DEPARTMENTS

Friday, February 24, 2012

Practical Interior Boards

28mm interiors.
 Image from Gamecraft Miniatures website.


Mark over at Dropship Horizon has been posting about the great new starship interiors from Gamecraft Miniatures. In doing so, he has hit on something very big that I felt I'd like to explore myself and that is...

How to build practical interior boards for table top gaming?

Mark's suggestion seems to be one of those strokes of simple genius that we all should have caught on to but somehow passed us by. Rather than struggling to collect (buy) all the parts to do the entire interior of whatever setting you are creating, he suggests that it is much more practical to focus on being able to create key scenes in the scenario. Like i said, simple genius.

The more I think about it, them ore this rings so incredibly true. If you look at all those wonderfully inspiring movies that make us want to do these sorts of scenarios, there really is never a situation where the entire layout of a complex or spaceship is presented. Each scene has a goal and that goal dictates what "map" features you need for the action being played. Other parts of the area needn't be detailed at all and can easily be written off much in the same way they are in the movies. This is also a great way to inject a little theme or role-playing into the game, if you want to do so.

Even the big game companies realize this is how you play it. Classics like Space Hulk and Warhammer Quest as well as newer games like Descent or Incursion don't expect you to have all the pieces you need to build the whole dungeon crawl. These games came with a selection of hallway tiles or pre-made maps that you arranged in specific sequences, modified, and/or "leapfrogged" as you went along. These games were still just as fun to play but they achieved two key things -

  • Kept the action focused and dynamic.
  • Kept the piece count down to make the game manageable.
In the world of DIY dungeon craft, you can add a third benefit to this and that is reduced cost and time for collecting the parts to pull it off. The cost element of this is not just in the individual pricing of the parts but also in the potential for overcompensation and redundant purchases. Coming back to Gamecraft for a moment, they even have a tool to help you with this - interior planning tiles. But even without a set of planning tiles, designing your interiors based on the minimums needed to effectively present you game play will allow you to build in a very efficient and cost effective way. As you expand your scenario needs, you can then buy more pieces. Eventually and in a very organic manner, you may actually get to the point where whole interiors can be presented.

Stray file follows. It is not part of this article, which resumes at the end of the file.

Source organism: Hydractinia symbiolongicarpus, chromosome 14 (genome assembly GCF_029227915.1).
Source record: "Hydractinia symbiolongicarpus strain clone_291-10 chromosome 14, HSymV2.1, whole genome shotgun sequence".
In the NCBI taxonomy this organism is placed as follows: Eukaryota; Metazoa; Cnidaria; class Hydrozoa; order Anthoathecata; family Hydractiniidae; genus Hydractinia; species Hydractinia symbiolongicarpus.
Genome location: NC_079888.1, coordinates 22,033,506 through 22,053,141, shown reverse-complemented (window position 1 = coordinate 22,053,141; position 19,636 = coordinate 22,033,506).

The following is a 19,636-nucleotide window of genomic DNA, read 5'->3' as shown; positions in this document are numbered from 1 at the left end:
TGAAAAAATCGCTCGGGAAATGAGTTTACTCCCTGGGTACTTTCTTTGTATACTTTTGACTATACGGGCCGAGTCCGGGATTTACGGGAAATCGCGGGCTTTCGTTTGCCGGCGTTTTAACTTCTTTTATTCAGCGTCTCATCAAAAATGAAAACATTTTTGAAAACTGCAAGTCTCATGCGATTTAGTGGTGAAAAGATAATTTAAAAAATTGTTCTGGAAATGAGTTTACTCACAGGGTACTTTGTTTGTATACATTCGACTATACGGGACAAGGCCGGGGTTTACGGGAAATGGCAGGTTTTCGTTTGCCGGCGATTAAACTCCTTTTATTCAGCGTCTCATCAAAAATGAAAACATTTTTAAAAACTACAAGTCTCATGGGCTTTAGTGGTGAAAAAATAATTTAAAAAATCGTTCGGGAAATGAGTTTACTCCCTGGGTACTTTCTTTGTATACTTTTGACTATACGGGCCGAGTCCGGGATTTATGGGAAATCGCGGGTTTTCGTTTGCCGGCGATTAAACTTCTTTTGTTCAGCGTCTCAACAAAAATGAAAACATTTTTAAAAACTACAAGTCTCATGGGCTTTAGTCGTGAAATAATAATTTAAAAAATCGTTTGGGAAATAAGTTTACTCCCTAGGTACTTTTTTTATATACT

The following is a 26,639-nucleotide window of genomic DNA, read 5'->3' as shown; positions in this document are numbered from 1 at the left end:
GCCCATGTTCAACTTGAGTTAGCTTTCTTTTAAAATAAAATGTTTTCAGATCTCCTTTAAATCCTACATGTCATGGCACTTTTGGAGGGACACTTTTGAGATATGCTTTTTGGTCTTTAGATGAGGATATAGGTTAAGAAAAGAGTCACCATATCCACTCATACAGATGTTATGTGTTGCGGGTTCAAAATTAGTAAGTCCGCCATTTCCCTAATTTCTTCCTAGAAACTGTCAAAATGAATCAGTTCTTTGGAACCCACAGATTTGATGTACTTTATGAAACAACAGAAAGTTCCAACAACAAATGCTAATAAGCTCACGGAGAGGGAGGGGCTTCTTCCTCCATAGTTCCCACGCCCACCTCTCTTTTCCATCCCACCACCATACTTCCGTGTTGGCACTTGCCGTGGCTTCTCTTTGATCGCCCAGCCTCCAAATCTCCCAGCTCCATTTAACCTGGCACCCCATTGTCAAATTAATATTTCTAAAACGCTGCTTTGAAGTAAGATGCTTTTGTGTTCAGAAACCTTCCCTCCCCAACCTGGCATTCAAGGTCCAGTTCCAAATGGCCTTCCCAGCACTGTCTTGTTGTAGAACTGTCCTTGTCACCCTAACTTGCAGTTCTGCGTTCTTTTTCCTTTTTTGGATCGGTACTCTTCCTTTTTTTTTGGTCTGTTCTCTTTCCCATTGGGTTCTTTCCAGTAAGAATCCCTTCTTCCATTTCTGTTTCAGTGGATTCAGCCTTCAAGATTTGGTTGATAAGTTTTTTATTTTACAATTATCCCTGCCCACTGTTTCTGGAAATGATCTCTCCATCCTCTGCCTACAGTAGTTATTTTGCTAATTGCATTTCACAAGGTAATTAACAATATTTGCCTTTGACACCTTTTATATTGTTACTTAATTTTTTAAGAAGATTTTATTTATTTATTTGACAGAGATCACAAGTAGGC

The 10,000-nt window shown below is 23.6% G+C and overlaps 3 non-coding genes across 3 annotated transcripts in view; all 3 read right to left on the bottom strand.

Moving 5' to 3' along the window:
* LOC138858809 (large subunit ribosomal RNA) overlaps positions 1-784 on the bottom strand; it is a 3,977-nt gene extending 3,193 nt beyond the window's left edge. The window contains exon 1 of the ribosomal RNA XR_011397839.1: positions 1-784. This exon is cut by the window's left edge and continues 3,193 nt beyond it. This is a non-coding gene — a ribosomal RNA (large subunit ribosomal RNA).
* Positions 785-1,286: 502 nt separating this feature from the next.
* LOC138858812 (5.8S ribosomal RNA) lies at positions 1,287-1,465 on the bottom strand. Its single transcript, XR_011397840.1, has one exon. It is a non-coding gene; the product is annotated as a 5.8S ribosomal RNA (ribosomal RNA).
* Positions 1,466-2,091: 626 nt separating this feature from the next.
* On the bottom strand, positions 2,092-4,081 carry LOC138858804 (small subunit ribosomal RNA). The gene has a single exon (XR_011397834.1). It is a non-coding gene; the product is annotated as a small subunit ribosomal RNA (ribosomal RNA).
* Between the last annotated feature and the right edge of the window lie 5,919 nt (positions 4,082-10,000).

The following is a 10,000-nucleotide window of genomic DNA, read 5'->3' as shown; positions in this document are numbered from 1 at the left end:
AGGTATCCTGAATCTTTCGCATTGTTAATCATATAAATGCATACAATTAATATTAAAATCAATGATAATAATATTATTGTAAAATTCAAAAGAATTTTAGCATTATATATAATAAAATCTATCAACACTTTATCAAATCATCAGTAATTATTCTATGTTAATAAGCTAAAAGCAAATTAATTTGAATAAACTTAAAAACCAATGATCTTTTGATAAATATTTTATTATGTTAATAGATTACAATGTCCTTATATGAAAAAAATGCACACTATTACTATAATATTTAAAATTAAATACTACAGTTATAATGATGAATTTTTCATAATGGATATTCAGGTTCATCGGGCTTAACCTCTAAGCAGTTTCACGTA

Picture of Spaceship Interior Planning Tiles - SPACE028
Interior Planning Tiles.
Image from Gamecraft Miniatures website.


Now, I'm sure many of you are sitting there reading this and going, "Um...duh. We know that," but I have experienced a lot of hesitation, both in myself and in others, when it comes to these projects. This hesitation, usually leading to aborted or halted projects, most often comes from the daunting proposition of having to collect so much. Even with affordable pieces, the requirements fore fully detailed interiors cane rise to the herculean. What I'm saying here (inspired by Mark), if anything, is that is doesn't have to be that way and that each of us can have our nifty 3D interior boards and not have to take out a second mortgage.

-Eli

2 comments:

  1. Very timely post, as I'm sure you've seen the Forge World announcement today.

    ReplyDelete
  2. Can't say that I have. I must admit that Forge World has pretty much priced itself right off my radar for the most part.

    -Eli

    ReplyDelete

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